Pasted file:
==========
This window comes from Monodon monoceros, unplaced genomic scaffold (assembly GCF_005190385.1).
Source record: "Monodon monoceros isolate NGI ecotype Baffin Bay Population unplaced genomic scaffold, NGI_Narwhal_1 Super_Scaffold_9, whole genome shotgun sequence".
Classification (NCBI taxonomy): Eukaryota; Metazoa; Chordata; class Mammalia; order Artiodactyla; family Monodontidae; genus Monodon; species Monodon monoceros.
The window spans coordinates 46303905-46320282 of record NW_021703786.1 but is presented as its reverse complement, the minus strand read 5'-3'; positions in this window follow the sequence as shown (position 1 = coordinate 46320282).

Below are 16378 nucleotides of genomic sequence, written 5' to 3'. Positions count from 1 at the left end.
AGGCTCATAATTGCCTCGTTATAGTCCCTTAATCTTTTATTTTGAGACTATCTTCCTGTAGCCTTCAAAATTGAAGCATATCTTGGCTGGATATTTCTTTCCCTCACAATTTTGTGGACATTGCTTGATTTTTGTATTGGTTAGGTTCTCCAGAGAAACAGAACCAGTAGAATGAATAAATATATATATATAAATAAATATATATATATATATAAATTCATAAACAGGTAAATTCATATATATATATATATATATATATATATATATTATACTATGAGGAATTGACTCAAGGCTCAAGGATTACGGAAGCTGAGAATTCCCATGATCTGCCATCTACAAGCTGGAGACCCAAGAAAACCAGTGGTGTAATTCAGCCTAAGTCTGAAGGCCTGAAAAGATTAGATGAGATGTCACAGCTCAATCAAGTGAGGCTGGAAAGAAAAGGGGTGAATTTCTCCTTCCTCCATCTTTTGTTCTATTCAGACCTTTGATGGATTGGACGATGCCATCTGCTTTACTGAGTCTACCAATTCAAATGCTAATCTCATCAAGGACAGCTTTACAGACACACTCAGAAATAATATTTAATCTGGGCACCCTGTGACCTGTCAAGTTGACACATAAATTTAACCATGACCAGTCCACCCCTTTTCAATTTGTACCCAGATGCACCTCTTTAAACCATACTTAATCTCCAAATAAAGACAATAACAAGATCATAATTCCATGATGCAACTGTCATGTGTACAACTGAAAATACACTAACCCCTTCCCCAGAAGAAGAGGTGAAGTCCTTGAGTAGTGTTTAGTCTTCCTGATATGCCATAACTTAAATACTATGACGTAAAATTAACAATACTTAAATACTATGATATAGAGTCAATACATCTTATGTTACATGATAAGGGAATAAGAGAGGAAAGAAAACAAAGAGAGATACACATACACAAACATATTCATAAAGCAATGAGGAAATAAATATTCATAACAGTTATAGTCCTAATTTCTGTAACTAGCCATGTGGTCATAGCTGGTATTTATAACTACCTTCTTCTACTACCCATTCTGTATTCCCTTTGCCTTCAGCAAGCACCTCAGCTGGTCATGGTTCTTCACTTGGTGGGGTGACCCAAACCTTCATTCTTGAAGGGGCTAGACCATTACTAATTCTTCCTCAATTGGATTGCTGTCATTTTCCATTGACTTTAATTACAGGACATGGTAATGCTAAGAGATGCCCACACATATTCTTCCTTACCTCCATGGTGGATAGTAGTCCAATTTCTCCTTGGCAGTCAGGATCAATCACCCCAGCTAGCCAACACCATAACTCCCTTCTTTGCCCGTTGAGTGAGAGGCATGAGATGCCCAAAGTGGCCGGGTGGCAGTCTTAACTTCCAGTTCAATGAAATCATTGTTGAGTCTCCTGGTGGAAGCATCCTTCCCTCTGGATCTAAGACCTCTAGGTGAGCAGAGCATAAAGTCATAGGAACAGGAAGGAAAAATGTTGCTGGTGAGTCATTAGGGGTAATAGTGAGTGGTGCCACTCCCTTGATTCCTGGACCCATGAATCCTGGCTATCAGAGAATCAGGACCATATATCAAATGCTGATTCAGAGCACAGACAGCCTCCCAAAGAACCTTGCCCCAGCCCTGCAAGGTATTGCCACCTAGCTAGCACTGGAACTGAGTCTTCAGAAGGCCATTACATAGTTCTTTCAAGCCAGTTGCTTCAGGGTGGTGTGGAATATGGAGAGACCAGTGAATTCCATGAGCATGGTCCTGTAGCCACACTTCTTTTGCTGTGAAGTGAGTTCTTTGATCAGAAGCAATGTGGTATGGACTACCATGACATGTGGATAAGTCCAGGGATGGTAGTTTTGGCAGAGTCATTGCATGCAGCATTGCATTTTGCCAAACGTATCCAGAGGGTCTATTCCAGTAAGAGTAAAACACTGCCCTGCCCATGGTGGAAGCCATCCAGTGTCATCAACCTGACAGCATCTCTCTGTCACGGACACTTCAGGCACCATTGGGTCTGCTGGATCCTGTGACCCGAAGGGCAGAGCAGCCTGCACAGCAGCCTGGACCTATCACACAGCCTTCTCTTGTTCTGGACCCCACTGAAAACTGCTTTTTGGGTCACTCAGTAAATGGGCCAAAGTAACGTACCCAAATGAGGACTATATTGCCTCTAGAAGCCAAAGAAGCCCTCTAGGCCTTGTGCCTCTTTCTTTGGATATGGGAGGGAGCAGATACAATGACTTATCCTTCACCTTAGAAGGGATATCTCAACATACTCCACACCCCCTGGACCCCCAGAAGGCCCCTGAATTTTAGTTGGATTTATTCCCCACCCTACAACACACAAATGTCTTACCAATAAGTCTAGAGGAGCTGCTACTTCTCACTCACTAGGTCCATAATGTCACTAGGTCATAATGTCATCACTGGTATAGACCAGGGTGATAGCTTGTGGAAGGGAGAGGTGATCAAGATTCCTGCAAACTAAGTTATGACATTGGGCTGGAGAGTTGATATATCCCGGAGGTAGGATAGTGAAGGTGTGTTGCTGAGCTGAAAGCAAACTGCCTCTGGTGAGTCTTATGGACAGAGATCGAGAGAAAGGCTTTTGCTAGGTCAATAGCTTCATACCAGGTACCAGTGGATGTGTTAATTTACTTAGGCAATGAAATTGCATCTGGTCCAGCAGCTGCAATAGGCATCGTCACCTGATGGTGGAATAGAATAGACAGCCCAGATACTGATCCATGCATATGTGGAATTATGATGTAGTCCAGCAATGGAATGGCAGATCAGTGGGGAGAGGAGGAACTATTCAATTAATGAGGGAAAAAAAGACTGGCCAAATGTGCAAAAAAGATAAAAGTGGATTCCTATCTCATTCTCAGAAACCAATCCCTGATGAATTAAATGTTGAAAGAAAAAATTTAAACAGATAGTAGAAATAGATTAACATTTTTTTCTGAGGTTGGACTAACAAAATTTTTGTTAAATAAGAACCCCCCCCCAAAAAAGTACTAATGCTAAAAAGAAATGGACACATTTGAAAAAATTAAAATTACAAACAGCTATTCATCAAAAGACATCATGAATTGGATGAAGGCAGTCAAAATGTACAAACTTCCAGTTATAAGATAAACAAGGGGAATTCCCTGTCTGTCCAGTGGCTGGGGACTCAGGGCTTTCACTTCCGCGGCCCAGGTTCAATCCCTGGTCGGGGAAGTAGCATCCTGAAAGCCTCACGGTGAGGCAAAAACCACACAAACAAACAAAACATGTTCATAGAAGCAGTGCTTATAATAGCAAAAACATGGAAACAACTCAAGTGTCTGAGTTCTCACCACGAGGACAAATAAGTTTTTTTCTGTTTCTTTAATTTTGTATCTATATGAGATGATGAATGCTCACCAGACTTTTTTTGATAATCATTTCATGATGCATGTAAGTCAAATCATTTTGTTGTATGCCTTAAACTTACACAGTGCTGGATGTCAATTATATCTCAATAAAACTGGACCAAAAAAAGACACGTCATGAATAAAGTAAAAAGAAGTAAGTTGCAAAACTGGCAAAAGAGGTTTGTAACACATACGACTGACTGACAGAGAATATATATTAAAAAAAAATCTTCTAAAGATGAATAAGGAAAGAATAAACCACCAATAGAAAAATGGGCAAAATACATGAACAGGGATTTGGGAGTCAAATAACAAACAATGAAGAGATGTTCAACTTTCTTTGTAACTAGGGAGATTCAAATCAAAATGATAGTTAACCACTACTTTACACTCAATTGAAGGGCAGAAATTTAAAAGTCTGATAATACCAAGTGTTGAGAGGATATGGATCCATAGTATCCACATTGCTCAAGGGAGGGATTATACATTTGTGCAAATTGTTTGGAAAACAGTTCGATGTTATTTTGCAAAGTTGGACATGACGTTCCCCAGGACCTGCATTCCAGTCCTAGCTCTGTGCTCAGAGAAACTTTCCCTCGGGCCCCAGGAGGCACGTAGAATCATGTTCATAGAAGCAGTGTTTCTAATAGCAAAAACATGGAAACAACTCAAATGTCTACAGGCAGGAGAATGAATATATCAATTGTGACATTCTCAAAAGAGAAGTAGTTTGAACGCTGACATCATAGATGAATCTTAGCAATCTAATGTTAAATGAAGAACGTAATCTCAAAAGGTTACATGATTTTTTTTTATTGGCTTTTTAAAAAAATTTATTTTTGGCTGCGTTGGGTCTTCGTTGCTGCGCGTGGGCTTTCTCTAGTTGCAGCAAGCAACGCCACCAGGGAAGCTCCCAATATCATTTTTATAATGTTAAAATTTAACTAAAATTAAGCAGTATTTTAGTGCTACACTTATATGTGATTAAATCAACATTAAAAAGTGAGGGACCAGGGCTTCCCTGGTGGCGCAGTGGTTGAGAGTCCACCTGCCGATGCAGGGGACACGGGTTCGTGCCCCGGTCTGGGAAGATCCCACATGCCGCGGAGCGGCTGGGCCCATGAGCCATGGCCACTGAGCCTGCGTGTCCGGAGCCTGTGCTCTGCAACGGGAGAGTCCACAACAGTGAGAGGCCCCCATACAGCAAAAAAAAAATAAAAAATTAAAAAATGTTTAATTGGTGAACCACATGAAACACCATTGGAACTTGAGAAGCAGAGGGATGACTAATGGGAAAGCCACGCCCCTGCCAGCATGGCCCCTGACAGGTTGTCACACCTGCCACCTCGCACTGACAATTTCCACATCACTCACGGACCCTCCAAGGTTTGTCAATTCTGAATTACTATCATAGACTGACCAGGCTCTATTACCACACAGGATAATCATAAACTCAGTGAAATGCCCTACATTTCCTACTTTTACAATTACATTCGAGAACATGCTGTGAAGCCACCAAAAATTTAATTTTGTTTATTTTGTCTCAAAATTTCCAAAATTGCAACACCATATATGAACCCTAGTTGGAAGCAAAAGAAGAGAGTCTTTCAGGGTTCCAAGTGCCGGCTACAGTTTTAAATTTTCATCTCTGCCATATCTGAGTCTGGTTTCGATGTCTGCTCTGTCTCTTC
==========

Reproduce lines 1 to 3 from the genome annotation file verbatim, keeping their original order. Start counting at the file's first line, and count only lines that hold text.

This window comes from Monodon monoceros, unplaced genomic scaffold (assembly GCF_005190385.1).
Source record: "Monodon monoceros isolate NGI ecotype Baffin Bay Population unplaced genomic scaffold, NGI_Narwhal_1 Super_Scaffold_9, whole genome shotgun sequence".
Classification (NCBI taxonomy): Eukaryota; Metazoa; Chordata; class Mammalia; order Artiodactyla; family Monodontidae; genus Monodon; species Monodon monoceros.